Kitsap-Mason Dairymen's Ass'n v. State Tax Comm'n

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77 Wn.2d 812 (1970)

467 P.2d 312

KITSAP-MASON DAIRYMEN'S ASSOCIATION, Respondent, v. WASHINGTON STATE TAX COMMISSION, Appellant.[*]

No. 40531.

The Supreme Court of Washington, En Banc.

April 2, 1970.

The Attorney General, Henry W. Wager and J. Richard Duggan, Assistants, for appellant.

Wm. R. Garland, for respondent.

STAFFORD, J.

The Washington State Tax Commission imposed a deficiency tax assessment against the Kitsap-Mason Dairymen's Association. The Tax Commission appeals *813 from the trial court's judgment that granted Kitsap a tax refund of $4,957.30 with interest and costs.

During the audit period (January 1, 1962 to March 31, 1966) Kitsap sold between two and three hundred thousand dollars worth of dairy products a month, a substantial part of which was subject to retail sales tax.

Most retail sales were made on home delivery routes. Customers received itemized monthly bills which included the applicable sales tax on the total invoice price of their purchases. As an incentive for prompt payment Kitsap offered such customers a reduction amounting to 5 per cent of the total invoice price, if they made full payment of their monthly statement within 20 days of billing. The exact amount of the potential discount was noted on each monthly statement. Kitsap was unable to determine the actual sales price of its merchandise until its customers either took advantage of the discount or permitted the 20 day period to elapse without payment.[1]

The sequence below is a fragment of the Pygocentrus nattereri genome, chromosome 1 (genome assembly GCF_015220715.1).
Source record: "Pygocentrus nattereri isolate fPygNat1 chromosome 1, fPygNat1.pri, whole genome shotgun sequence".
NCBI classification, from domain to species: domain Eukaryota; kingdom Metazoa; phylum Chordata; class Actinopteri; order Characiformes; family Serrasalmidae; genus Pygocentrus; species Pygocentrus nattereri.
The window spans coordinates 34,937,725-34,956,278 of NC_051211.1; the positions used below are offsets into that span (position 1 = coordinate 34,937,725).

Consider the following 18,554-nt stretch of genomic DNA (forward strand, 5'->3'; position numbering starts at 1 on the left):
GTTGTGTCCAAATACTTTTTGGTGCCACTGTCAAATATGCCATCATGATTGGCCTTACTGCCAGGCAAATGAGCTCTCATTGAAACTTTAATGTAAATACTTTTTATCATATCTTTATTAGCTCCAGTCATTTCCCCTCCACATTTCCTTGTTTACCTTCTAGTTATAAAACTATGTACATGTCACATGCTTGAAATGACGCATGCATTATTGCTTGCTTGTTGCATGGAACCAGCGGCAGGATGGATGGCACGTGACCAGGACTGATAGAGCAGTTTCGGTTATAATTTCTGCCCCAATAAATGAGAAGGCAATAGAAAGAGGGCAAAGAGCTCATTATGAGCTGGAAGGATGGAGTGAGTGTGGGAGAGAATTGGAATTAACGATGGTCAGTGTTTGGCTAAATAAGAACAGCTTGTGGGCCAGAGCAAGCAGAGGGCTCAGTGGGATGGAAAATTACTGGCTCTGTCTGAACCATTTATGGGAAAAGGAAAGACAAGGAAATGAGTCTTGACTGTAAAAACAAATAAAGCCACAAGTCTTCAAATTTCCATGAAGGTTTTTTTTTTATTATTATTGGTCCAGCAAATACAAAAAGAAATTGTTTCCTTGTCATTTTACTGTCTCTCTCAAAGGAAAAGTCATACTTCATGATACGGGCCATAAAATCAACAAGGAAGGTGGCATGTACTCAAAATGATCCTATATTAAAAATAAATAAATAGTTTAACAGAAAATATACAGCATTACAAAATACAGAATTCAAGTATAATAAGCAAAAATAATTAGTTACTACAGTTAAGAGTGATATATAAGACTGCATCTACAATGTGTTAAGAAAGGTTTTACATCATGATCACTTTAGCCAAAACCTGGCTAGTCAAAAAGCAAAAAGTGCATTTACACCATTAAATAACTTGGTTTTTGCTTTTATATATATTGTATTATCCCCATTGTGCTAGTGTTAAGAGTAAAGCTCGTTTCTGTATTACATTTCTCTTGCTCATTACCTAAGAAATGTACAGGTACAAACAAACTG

Kitsap's method of bookkeeping did not provide for segregating the sales tax from the gross selling price of merchandise. Net retail sales were determined by deducting non-taxable sales[2] and customer discounts from gross sales. The "selling price" was derived from dividing the net retail sales figure by 100 per cent plus the applicable tax rate.[3] The "selling price" was then multiplied by the applicable tax rate to obtain the amount actually remitted to the Tax Commission as the tax due for retail sales. On the other hand, sales tax collected from each customer was based on the total invoice price of merchandise sold to each before allowance of his potential discount.

The procedure gave an apparent advantage to diligent customers, but the erroneous bookkeeping practice also resulted *814 in Kitsap collecting regularly, from every such customer, more retail sales tax than it remitted to the state.[4]

Kitsap used the foregoing method of reporting for 15 years. It was not questioned by the Tax Commission until the current audit.

The assignments of error raise several questions. First: Is the cash deduction offered customers for prompt payment a "cash discount"? Answer: Yes.

The retail sales tax is imposed by RCW 82.08.020 which reads in part as follows: